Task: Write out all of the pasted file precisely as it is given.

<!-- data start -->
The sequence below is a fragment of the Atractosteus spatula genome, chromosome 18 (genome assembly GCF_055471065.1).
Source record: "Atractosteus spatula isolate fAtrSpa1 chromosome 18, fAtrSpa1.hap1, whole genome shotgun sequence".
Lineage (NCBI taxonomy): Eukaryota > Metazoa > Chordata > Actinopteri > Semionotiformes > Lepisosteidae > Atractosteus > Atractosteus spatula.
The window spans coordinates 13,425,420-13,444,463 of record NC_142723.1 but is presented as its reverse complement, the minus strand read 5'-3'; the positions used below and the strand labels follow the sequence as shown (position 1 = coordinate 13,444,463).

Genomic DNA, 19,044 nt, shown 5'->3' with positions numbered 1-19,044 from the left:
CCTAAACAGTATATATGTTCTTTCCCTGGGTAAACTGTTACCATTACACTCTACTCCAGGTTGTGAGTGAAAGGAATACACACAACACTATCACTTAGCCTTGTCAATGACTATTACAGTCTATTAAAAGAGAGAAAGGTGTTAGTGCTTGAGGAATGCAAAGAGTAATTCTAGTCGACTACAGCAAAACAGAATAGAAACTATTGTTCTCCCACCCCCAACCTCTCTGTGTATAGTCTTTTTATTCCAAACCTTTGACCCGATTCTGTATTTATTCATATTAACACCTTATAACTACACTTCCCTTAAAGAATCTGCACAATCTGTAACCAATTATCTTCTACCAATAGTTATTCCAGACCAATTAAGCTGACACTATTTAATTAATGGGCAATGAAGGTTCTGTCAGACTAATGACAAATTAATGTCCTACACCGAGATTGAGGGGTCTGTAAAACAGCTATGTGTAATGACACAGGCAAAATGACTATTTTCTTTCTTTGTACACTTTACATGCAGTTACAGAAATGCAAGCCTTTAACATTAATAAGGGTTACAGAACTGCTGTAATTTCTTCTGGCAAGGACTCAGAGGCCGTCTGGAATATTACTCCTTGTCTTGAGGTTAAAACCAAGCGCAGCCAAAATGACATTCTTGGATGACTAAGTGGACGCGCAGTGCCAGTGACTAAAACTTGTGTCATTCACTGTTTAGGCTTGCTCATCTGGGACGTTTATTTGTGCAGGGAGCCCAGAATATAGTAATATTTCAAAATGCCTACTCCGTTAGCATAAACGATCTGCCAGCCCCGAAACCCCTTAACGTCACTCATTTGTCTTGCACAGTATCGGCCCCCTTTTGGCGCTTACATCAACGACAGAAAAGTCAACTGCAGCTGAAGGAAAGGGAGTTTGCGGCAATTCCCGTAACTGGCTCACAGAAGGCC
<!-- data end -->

The sequence below is a fragment of the Atractosteus spatula genome, chromosome 18 (genome assembly GCF_055471065.1).
Source record: "Atractosteus spatula isolate fAtrSpa1 chromosome 18, fAtrSpa1.hap1, whole genome shotgun sequence".
Lineage (NCBI taxonomy): Eukaryota > Metazoa > Chordata > Actinopteri > Semionotiformes > Lepisosteidae > Atractosteus > Atractosteus spatula.
The window spans coordinates 13,425,420-13,444,463 of record NC_142723.1 but is presented as its reverse complement, the minus strand read 5'-3'; the positions used below and the strand labels follow the sequence as shown (position 1 = coordinate 13,444,463).

Genomic DNA, 19,044 nt, shown 5'->3' with positions numbered 1-19,044 from the left:
CCTAAACAGTATATATGTTCTTTCCCTGGGTAAACTGTTACCATTACACTCTACTCCAGGTTGTGAGTGAAAGGAATACACACAACACTATCACTTAGCCTTGTCAATGACTATTACAGTCTATTAAAAGAGAGAAAGGTGTTAGTGCTTGAGGAATGCAAAGAGTAATTCTAGTCGACTACAGCAAAACAGAATAGAAACTATTGTTCTCCCACCCCCAACCTCTCTGTGTATAGTCTTTTTATTCCAAACCTTTGACCCGATTCTGTATTTATTCATATTAACACCTTATAACTACACTTCCCTTAAAGAATCTGCACAATCTGTAACCAATTATCTTCTACCAATAGTTATTCCAGACCAATTAAGCTGACACTATTTAATTAATGGGCAATGAAGGTTCTGTCAGACTAATGACAAATTAATGTCCTACACCGAGATTGAGGGGTCTGTAAAACAGCTATGTGTAATGACACAGGCAAAATGACTATTTTCTTTCTTTGTACACTTTACATGCAGTTACAGAAATGCAAGCCTTTAACATTAATAAGGGTTACAGAACTGCTGTAATTTCTTCTGGCAAGGACTCAGAGGCCGTCTGGAATATTACTCCTTGTCTTGAGGTTAAAACCAAGCGCAGCCAAAATGACATTCTTGGATGACTAAGTGGACGCGCAGTGCCAGTGACTAAAACTTGTGTCATTCACTGTTTAGGCTTGCTCATCTGGGACGTTTATTTGTGCAGGGAGCCCAGAATATAGTAATATTTCAAAATGCCTACTCCGTTAGCATAAACGATCTGCCAGCCCCGAAACCCCTTAACGTCACTCATTTGTCTTGCACAGTATCGGCCCCCTTTTGGCGCTTACATCAACGACAGAAAAGTCAACTGCAGCTGAAGGAAAGGGAGTTTGCGGCAATTCCCGTAACTGGCTCACAGAAGGCC